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Col. Littleton No. 9 Journal: The Near-Perfect Writing Companion

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Late in 2010, I began writing a journal every day, having abandoned the practice several years ago. Going full-time on Chiefist prompted  me to start again. As my friends know, I like, use and admire high quality products, preferring a nice fountain pen to a Bic any day. So I looked around for a nice journal, and found an outstanding one in the Col. Littleton No. 9 JournalRead the rest of this entry »

Written by Russell S.

February 27, 2012 at 9:16 pm

A Crisis of Male Ambition? Part II

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Yesterday, I posted on an article that I contend shows a disparity in mean male and female ambition.  I also noted one caveat using data from the Princeton University Committee on Undergraduate Women’s Leadership.  Yet, spinning a convincing narrative of the ambitious male is as commensurately difficult as spinning an explicative narrative of the unambitious male—the male on the opposite end of the bell curve.  One take is that American society failed to spin a compelling and inspirational narrative for young men to follow.  Most importantly, we do not ask young men to think of their lives in terms of generational advancement (beyond increasingly vacuous narratives, such as the ubiquitous “American dream”).  Such a successful narrative may proceed as follows: “Your father worked as a small businessman in small town America.  However, you now have the opportunity to run a global firm out of that town, or a larger city if you prefer, except you will have manufacturing plants in India, China, and Brazil, too.  The great opportunities of this global and interconnected world mean that you can be more prosperous than your father was, or have a more diverse, cosmopolitan, and compelling lifestyle.  Yet, you will need to work and plan for it.  You will need to cultivate a global vision.  You will require greater education, for instance, a degree in Industrial or Mechanical Engineering, and perhaps an MBA.  And, by the way, there is a broad framework of federal and private student loans to allow you to achieve these goals and become an effective businessman.”  Lacking such a narrative, young men risk missing the context of generational advancement and progress within which they ought to position their educational and vocational goals/ambitions.  Read the rest of this entry »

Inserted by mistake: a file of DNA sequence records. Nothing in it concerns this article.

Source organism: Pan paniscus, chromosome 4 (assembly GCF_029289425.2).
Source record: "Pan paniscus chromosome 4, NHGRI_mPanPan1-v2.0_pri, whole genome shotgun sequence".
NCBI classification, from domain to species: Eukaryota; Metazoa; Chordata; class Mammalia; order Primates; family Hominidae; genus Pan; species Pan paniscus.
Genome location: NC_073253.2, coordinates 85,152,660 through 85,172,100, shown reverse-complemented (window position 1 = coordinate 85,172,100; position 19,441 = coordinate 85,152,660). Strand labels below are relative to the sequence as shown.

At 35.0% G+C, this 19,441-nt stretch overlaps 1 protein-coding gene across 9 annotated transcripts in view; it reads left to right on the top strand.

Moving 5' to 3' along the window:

A Crisis of Male Ambition? Part I